and Red Kangaroo) by checking the boxes beside the names at the bottom of the page. These numbers indicate the degree of difference between the hemoglobin beta amino acid sequences from each species.Part Two . align sequences for five species – Domestic Cow. paying attention to the consensus key. Which species is least related to others based analysis of the Hbb amino acid sequence? 3. Click ‘Return’. Hit return to bring you back to the main page. this time. a. First. (Note: Here and in other steps. Build a rooted Phylogenetic Tree of these five species a. Click on “Import Alignment” to enter the Alignment Tools section of Biology Workbench. Which of the five species appears least related to the other four based on this sequence analysis? c. Observe the clustal distance matrix and record in a table in your lab notebook. and Red Kangaroo . b. From the Protein Tools menu box. the program may run automatically. In Biology Workbench. b. b. c. Click on the box to the left of the aligned sequences. Domestic Dog. ‘Run’ and ‘Submit’.) Observe the alignment of sequences. 2.and draw a tree showing evolutionary relationships based on the hemoglobin beta amino acid sequences. b. but. Harbor Seal. Repeat steps 2 and 3 to create a Phylogenetic Tree that includes all twelve species. c. What does this tree suggest about whether or not all marine mammals share a single ancestor that returned to the ocean? 4. select all twelve species.00 indicates identical sequences. Draw the tree that appears on the screen in the data section. choose “CLUSTALW”. From the Alignment Tools menu. and you may need only enter ‘submit’. Domestic Dog. select “Protein Tools’ and select the five species sequences (Domestic Cow.Analyzing the relationships between different species using the Hbb sequence 1. Determine the relationships of all twelve mammalian species. followed by ‘run’ and then ‘submit’. then choose “CLUSTALDIST”. A difference of 0. Be sure to select the appropriate CLUSTALW group during step 2. c. their distance number increases. choose “DRAWGRAM” then ‘Run’ and ‘Submit’. 5 . Repeat step 1 above. Harbor Seal. Minke Whale. Minke Whale. Determine the Genetic Distance between sequence pairs a. As the difference between two sequences increase. a.

) Table 2. and Red Kangaroo Phylogenetic Tree #2 – All fifteen species listed in Table 1. Domestic Dog. Look up this protein and find out what it does.Domestic Cow. Model of table to be recorded in your lab notebook. The lengths of the branches do NOT necessarily indicate relative time since divergence between species. A useful protein to study a range of organisms. Can hemoglobin beta protein be used to study plants? Fungus? Think about the function of this protein and hypothesize as to the types of organisms that would produce this protein. beyond animals. Domestic Dog. Minke Whale. even beyond multicellular creatures! is cytochrome C. Part 2.Data Record Example Make a table similar to the one below in your lab notebook to record Clustal Distance Analysis for Hemoglobin beta sequences of Domestic Cow. Minke Whale. Molecular Phylogeny and the Tree of Life Suppose one is interested in examining more branches of the tree of life. you will construct a phylogenetic tree using information stored in the NCBI database and the alignment tools of Biology Workbench. so do not need to be filled in. (NOTE: Shaded squares would repeat data. Record genetic distance between each pair of species in the appropriate box. Draw the resulting tree in your notebook. Harbor Seal. The list of organisms you will analyze is found at the top of the next page. beyond vertebrates. and Red Kangaroo Record species names in boxes on top and right side of table. Note that each node indicates the most recent common ancestor of two (or more) species. Species names Draw the two phylogenetic trees in your lab notebook. Harbor Seal. 6 . How does its function help to explain why it is present in a very broad range of organisms? What other structures and processes are likely to be shared among all eukaryotes? Among both prokaryotes and eukaryotes? Using the same steps you followed above. Phylogenetic Tree #1 .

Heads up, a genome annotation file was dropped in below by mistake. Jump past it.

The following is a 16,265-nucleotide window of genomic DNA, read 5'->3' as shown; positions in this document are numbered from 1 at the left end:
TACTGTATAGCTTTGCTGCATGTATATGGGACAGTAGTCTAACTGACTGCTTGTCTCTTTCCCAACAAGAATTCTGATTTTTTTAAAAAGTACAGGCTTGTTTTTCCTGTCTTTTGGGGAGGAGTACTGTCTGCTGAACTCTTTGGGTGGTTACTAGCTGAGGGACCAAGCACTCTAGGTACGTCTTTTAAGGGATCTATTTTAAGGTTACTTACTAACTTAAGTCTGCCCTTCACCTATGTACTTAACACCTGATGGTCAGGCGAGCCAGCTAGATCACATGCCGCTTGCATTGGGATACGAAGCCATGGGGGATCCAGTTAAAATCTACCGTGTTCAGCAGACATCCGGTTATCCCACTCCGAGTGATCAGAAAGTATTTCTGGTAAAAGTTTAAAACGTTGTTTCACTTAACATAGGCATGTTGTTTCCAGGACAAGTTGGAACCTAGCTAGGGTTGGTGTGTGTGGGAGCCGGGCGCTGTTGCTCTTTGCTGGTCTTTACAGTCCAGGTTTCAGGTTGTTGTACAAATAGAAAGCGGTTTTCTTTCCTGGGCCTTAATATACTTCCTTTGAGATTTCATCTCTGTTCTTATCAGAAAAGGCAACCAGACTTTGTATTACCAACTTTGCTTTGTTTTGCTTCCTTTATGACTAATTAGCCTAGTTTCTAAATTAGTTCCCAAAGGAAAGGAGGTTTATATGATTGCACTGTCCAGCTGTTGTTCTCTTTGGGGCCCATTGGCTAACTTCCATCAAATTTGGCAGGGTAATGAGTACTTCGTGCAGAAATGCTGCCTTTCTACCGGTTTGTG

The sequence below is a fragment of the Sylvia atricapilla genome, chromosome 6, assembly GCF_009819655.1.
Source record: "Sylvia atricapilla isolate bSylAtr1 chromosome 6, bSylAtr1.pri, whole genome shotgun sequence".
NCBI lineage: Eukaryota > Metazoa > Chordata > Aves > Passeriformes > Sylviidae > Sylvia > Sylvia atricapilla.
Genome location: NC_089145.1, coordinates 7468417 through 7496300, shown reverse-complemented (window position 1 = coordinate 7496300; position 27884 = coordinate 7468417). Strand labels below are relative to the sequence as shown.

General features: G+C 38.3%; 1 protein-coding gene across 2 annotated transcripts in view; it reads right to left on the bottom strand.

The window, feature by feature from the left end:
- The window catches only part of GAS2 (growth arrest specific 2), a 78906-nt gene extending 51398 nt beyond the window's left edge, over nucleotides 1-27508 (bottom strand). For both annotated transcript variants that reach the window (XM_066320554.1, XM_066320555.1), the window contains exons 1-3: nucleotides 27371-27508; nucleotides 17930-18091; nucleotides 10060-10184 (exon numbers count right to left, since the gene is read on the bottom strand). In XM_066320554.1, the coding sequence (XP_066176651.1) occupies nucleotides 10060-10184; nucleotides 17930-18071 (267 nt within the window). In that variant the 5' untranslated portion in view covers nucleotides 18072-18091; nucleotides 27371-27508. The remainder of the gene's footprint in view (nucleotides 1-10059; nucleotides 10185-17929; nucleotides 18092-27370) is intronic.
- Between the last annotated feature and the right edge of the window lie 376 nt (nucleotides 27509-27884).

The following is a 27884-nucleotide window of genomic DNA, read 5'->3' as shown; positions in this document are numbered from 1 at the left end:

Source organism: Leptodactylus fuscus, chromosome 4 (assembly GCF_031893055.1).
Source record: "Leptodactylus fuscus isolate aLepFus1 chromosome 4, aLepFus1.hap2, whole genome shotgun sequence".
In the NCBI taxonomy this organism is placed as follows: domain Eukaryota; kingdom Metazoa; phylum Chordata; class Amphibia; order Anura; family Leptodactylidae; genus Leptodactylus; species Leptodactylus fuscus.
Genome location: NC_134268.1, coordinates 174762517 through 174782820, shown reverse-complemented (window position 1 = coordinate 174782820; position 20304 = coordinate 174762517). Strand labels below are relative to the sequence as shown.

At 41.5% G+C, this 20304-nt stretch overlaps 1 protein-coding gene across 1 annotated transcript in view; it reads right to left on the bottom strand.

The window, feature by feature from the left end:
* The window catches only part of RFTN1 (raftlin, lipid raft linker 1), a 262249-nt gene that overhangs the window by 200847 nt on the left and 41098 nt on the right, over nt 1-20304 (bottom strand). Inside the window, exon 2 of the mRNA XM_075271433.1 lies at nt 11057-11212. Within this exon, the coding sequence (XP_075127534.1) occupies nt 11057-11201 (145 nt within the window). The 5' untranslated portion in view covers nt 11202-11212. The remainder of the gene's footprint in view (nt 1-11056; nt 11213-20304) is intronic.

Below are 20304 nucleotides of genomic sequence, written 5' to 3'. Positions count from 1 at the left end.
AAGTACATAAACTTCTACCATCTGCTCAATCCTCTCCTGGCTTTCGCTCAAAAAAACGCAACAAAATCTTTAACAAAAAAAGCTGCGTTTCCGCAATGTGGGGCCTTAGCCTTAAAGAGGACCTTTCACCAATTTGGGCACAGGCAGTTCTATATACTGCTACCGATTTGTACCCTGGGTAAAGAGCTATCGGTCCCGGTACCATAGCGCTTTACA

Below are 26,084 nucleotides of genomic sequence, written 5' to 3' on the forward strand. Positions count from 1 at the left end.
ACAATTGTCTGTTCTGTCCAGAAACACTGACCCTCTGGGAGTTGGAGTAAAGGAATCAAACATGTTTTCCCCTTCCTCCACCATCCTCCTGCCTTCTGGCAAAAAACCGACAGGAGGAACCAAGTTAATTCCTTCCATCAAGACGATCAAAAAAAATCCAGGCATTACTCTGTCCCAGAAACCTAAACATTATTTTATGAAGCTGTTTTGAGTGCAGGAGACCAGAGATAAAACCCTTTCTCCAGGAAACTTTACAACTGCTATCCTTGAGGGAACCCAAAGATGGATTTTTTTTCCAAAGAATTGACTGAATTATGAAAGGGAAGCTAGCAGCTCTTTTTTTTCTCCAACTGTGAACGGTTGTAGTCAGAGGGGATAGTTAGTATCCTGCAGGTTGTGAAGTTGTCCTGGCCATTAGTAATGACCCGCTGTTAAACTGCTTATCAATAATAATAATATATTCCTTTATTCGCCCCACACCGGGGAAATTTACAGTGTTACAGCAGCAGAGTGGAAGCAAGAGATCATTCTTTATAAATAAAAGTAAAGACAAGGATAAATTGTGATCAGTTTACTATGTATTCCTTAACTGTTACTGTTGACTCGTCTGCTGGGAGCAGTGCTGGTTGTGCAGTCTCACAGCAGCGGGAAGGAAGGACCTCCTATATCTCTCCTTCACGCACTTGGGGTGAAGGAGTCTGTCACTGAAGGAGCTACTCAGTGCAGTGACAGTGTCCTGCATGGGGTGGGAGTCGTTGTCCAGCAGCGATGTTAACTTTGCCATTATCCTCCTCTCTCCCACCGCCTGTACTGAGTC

What have you learned about the origin of marine mammals? What do you find particularly interesting in the first phylogenetic tree? Explain in detail.1 Fruit Fly Drosophila melanogaster AAA28437. Turn in written answers to these questions. Check in NCBI to see if you can find the sequence for the protein you wish to study. (Does it make more sense to analyze hemoglobin sequences? Or cytochrome c? Hmmmm….1 Corn Zea mays AFW81901. Bats aren’t bugs! Can you help clear up Calvin’s misunderstanding? Choose five or six organisms and find out their scientific names.1 Fungus Candida albicans AAB68996.1 Fungus Neurospora crassa AAA92156. Discussion Questions.2 Thale Cress Arabidopsis thaliana AAB72175.Table 3: Accession Numbers of Species (to be used with NCBI site) Species Scientific Name Cytochrome C Accession Number Albacore Tuna Thunnus alalunga P81459 Bullfrog Rana catesbeuiana ACO51922. You may use some of the organisms listed above.1 Domestic dog Canis lupus familiaris AEP27248. Why could hemoglobin beta protein be used to answer the question about the origin of marine mammals.1 Snapping turtle Chelydra serpentina P00022. but the second tree required the use of the cytochrome c protein? 2.1 Turkey Meleagris gallopavo P67882. along with your notes taken while completing the lab and your phylogenetic trees for all parts of the lab.1 Chicken Gallus gallus NP_001072946.1 Horse Equus caballus NP_001157486. 7 . 1.1 Human Homo sapiens NP_061820. Which gene must have evolved more recently? Why? 3.1 Potato Solanum tuberosum AFX66977.1 Part 3. if you wish.1 Domestic cow Bos taurus NP_001039526.2 Wheat Triticum aestivum P00068.) Follow the steps you used before to make a small phylogenetic tree that might help Calvin better understand classification of bats.

What are some of the ethical and legal aspects involved in a case such as this? b. Explain how two different species can have identical cytochrome-c and still be different species. Would this make it easier or more difficult to maintain an accurate phylogeny of HIV strains in a population? d. Cite any online or print sources you use. 5. 6. Does the phylogenetic tree based on cytochrome c protein seem consistent with morphological features of these different organisms? Discuss with your classmates and do some additional research if you are unclear about characteristics of specific organisms. Do you think it is always important to trace the origin of transmitted diseases? Why or why not? c. why are structural similarities among living organisms and in the fossil record still important in determining relationships between species? 7. If the molecular data provides the complete “instruction manual” for an organism.4. HIV is a virus that rapidly evolves. even though she had no known risk factors for HIV infection. One of the uses of comparative evolution is in epidemiology. who may have also infected other patients during invasive dental procedures. a. The chicken and the turkey are both birds and have the same sequence of amino acids in their cytochrome-c protein. from the woman’s dentist. How could sequence alignment be used to help study the global spread of influenza virus. which often includes new strains. Comparative analysis of the gene sequences for the HIV-1 outer-envelope protein from the woman. from other patients. and from a member the local community (as a control) determined that she had been infected by her dentist. tracing the source of an infectious agent. each year? 8 . In the early 1990’s a young woman in Florida died of AIDS.